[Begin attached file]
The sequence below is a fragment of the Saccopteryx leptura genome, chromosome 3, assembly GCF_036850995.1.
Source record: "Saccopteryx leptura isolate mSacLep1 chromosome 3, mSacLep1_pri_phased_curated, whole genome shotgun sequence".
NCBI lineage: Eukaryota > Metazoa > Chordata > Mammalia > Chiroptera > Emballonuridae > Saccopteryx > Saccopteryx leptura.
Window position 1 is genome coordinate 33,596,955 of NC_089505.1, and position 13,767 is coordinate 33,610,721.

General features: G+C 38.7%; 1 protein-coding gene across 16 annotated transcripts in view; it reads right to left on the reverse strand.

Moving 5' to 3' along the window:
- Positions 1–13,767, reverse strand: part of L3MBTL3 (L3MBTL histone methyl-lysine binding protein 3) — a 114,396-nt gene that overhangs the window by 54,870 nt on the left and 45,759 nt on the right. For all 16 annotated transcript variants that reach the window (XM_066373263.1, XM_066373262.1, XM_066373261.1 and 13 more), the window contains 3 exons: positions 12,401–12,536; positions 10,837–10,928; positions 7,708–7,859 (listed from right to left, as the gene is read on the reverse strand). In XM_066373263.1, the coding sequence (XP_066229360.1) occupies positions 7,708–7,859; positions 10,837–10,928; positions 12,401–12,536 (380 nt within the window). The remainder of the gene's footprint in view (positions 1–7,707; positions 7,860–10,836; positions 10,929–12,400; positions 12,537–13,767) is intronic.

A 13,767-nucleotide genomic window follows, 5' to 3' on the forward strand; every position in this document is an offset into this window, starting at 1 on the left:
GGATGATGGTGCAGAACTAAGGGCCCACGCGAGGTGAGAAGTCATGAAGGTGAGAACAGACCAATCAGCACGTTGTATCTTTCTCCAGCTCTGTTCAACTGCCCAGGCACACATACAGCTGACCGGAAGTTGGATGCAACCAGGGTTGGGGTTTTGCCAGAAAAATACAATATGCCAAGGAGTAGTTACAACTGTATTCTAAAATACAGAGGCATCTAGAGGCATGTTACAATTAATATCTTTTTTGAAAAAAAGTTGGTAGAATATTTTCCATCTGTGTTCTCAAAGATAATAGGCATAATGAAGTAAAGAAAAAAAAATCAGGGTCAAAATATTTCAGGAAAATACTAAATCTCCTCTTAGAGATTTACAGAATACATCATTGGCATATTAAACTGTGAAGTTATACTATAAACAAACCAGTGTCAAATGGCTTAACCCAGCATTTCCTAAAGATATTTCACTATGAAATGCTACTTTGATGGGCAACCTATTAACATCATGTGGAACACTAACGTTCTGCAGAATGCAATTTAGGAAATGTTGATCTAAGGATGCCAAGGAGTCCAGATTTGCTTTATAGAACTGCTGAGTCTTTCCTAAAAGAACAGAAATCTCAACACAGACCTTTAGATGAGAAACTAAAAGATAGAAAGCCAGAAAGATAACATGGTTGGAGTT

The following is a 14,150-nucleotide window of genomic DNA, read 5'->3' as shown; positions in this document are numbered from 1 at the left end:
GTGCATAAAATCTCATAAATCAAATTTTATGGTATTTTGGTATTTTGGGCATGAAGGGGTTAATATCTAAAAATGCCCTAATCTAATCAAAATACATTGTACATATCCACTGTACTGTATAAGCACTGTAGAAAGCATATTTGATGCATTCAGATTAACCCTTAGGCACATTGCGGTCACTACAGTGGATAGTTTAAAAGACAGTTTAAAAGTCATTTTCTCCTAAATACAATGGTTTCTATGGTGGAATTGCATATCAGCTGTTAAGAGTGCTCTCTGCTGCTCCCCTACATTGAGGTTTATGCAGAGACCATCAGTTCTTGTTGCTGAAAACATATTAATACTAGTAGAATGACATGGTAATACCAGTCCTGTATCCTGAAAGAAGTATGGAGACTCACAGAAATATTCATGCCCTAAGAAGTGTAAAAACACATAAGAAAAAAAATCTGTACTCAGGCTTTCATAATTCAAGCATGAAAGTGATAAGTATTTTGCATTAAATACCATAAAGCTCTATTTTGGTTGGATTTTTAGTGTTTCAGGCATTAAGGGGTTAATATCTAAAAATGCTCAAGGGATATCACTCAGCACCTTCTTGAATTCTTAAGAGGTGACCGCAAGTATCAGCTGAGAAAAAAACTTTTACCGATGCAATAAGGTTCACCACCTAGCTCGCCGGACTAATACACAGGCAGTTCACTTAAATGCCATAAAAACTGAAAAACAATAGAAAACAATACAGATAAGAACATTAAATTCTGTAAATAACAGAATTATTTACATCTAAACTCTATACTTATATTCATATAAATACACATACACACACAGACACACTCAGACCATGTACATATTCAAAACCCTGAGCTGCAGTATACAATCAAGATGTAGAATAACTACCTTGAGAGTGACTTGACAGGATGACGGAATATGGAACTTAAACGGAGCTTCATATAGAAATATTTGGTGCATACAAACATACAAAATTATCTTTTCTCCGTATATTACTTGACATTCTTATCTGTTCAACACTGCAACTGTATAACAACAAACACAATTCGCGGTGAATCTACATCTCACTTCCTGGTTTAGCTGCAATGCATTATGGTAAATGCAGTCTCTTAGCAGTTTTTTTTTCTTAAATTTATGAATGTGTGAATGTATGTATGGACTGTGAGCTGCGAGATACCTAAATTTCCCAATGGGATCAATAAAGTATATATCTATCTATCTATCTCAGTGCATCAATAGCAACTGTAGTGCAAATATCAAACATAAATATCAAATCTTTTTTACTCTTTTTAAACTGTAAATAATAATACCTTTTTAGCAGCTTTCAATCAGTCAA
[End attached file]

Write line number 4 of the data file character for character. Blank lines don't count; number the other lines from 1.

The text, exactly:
Window position 1 is genome coordinate 33,596,955 of NC_089505.1, and position 13,767 is coordinate 33,610,721.